Irony is used in all of the Gospels. Today’s passage from the Gospel of St. Luke is a classic example as we hear the rich man tell Abraham, “If someone from the dead goes to them, they will repent.” Here we are almost two thousand years after this Gospel was written and the poor are still being overlooked. Someone has risen from the dead. It doesn’t seem to have made much difference.
Even though St. Luke was a Gentile himself, he uses very Jewish imagery to tell his story which is peculiar to his Gospel. Though some will hear overtones of the Christian notions of heaven and hell in this parable, this was not St. Luke’s intention. He is addressing himself to the common perception of that day that wealth and good fortune were thought of as indications of being a virtuous person in right relationship with God. Conversely, the poor were considered sinners. So the parable is really about the familiar Gospel theme of the reversal of fortune. The first shall be last, and the last shall be first.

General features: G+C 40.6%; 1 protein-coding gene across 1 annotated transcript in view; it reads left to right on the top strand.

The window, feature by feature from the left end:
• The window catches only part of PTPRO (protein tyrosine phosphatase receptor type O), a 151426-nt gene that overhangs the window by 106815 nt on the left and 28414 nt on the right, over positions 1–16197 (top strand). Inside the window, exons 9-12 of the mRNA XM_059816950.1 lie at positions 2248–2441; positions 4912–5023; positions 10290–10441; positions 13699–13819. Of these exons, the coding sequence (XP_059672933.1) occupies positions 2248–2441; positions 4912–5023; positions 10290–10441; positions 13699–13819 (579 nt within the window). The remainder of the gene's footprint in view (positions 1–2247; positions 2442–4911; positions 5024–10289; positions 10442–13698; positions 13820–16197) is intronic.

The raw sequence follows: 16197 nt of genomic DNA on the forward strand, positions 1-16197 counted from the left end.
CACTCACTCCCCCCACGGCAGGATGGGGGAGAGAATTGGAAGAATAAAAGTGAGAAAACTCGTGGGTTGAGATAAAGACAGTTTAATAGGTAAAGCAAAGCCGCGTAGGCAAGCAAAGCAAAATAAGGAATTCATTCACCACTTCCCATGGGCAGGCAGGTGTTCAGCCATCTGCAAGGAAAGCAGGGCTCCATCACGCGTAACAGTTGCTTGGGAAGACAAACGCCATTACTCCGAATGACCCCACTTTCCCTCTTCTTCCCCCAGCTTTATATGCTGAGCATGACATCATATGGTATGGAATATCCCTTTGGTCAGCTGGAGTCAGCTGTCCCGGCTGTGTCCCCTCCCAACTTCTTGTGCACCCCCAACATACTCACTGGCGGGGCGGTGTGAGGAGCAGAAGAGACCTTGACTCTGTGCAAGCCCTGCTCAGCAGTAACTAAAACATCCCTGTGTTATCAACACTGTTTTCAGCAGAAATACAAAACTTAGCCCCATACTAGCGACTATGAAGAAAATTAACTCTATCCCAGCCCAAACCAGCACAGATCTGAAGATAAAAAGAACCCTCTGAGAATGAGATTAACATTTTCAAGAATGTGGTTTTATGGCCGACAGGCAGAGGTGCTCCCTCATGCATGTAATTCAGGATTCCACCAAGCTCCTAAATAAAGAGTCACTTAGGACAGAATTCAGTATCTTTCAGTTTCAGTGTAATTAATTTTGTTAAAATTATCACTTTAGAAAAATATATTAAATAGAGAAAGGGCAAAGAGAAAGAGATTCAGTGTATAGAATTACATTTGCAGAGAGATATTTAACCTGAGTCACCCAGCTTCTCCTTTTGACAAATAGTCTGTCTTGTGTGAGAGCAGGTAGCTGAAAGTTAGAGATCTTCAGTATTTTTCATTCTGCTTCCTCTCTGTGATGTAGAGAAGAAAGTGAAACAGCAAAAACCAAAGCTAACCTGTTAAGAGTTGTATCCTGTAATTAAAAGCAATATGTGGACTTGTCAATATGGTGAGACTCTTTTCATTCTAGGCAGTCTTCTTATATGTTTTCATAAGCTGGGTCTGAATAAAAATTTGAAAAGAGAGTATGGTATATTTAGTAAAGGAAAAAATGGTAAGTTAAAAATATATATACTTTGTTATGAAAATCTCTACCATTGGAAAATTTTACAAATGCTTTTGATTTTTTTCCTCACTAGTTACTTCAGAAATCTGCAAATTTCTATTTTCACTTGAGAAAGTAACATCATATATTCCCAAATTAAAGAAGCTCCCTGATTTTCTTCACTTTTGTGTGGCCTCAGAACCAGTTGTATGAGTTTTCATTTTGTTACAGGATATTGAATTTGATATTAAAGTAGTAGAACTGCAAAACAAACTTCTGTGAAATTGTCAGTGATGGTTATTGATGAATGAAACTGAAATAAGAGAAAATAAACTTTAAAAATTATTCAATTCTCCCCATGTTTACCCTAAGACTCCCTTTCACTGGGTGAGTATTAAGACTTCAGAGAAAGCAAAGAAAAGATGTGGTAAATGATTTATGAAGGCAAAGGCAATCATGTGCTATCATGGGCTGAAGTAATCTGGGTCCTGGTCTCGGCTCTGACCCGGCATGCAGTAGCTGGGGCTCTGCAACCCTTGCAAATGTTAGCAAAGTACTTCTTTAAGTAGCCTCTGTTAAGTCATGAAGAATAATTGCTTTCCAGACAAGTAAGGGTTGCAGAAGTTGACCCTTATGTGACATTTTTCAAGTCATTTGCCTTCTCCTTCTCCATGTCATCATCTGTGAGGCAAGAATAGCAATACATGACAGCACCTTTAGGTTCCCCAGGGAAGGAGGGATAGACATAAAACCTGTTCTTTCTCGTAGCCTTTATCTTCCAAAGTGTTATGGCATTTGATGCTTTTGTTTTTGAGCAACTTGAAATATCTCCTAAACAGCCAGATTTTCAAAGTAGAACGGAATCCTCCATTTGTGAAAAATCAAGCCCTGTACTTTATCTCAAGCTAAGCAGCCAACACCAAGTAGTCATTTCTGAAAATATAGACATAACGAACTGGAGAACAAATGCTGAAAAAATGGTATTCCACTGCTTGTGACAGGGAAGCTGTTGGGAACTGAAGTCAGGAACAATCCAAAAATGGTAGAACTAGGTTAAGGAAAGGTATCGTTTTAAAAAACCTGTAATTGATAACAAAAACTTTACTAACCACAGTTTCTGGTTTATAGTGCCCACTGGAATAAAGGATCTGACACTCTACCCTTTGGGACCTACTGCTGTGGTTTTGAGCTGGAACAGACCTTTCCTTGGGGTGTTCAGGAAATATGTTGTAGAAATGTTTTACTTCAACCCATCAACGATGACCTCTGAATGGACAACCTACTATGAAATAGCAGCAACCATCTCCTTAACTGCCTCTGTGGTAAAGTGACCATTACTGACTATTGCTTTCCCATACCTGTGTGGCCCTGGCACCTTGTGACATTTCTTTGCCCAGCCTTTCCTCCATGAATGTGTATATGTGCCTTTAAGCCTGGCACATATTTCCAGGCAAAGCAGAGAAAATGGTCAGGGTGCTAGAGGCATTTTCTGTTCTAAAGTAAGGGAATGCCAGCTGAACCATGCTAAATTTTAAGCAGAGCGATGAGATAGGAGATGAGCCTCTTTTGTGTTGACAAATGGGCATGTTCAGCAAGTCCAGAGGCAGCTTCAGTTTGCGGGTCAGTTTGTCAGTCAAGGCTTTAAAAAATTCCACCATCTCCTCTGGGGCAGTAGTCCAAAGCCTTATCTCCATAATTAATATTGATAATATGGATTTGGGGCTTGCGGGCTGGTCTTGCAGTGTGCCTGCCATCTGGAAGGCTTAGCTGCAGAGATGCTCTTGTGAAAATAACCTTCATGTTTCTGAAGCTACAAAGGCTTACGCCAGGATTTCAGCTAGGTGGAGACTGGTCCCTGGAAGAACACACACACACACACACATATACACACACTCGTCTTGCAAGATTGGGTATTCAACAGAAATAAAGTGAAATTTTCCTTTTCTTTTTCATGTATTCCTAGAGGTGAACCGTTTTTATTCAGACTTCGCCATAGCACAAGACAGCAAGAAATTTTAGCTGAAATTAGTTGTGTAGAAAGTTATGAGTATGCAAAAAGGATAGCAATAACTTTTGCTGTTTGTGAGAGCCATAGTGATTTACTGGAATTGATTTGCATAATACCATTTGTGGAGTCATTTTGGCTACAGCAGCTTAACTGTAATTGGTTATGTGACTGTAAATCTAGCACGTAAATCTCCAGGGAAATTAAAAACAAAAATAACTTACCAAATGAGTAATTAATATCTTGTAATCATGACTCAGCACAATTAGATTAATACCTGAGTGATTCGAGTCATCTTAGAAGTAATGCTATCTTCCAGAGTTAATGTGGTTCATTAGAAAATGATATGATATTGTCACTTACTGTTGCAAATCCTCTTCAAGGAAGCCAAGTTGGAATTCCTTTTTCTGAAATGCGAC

Though the theology of reciprocity was popular in Jesus’ day, the plight of the prophets, such as Jeremiah, should have been indication enough that this was not the way God acted. Jeremiah was literally abandoned by everyone. Probably no more than a teenager when God called him to the life of a prophet, he lived a long life of scorn and ridicule and persecution because he proclaimed God’s Word. He ended life as an exile in Egypt, a man without a country as even his family abandoned him because of his constant call to conversion for the children of Israel.
The reading from Jeremiah is very much like Psalm 1. The stress of this image is on the verb – the tree is planted, rooted, grounded in God. It makes no difference where the person may be. If they are upright people, then they are planted near the running stream that is God’s grace. Today’s Scriptures beg us to consider how well we are planted or rooted in God.
Fr. Lawrence Jagdfeld, O.F.M., Administrator